Professor Gerald Frug
Spring 2013 course
M, T 10:20am - 11:50am in Pound Hall Room 101
3 classroom credits
This course examines the possibility and desirability of decentralization of power in America. In the process of doing so, it focuses on issues such as federal and state control of city decision-making, the conflict between central cities and suburbs and among the suburbs themselves, alternatives to city-delivered services and to city taxation as a source of local revenue, and the ways in which racial and ethnic division fracture American metropolitan areas. Above all, this is a course about local democracy. For that reason, among others, active class participation is an integral part of the course and will be expected of every student enrolled in it. Text: Frug, Ford and Barron, Local Government Law (5th ed. 2009/10).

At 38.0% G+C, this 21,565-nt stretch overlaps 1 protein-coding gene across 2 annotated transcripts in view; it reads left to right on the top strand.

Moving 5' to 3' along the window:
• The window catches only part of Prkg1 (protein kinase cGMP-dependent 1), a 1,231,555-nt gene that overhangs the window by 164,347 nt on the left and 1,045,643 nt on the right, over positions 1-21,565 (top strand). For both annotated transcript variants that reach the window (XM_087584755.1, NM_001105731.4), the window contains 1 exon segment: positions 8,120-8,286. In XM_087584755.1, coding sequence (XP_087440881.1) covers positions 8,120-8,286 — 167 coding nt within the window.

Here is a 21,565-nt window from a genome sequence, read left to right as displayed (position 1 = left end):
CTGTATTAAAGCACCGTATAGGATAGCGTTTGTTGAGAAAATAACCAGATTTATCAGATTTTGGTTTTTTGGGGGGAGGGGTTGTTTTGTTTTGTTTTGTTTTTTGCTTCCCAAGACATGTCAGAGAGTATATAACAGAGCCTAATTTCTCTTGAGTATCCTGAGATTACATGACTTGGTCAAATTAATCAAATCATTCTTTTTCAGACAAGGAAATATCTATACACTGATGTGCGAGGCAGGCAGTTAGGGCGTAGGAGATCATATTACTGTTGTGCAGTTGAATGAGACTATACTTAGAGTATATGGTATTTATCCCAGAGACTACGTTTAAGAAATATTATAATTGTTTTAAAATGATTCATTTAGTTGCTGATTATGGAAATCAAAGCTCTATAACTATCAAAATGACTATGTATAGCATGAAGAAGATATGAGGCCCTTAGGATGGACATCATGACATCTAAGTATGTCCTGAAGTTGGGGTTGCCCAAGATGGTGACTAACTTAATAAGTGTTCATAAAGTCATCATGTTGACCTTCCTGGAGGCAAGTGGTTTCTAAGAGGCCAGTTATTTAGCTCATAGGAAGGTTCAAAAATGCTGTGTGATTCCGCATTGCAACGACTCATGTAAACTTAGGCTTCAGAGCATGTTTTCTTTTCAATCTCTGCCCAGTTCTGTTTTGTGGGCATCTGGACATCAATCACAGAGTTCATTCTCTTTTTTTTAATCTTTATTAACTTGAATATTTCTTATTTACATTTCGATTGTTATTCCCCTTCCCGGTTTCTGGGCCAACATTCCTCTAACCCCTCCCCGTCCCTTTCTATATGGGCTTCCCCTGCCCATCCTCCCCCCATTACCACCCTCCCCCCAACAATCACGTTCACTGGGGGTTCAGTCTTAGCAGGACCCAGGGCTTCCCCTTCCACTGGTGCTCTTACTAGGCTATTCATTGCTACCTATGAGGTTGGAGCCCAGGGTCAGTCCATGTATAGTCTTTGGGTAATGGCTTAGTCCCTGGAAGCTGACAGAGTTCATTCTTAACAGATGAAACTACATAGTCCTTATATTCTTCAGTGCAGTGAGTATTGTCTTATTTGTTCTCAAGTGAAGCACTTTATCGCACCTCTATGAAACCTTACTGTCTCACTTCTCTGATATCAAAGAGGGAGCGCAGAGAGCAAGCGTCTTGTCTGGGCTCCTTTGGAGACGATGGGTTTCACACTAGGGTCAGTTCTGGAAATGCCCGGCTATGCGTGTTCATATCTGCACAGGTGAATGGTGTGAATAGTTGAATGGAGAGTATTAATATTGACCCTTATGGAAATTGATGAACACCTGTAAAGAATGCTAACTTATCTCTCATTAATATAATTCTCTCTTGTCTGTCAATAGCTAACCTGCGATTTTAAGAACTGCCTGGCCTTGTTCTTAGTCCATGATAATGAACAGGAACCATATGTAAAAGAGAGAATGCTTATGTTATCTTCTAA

Subject Areas: Government Structure & Function, Regulatory Law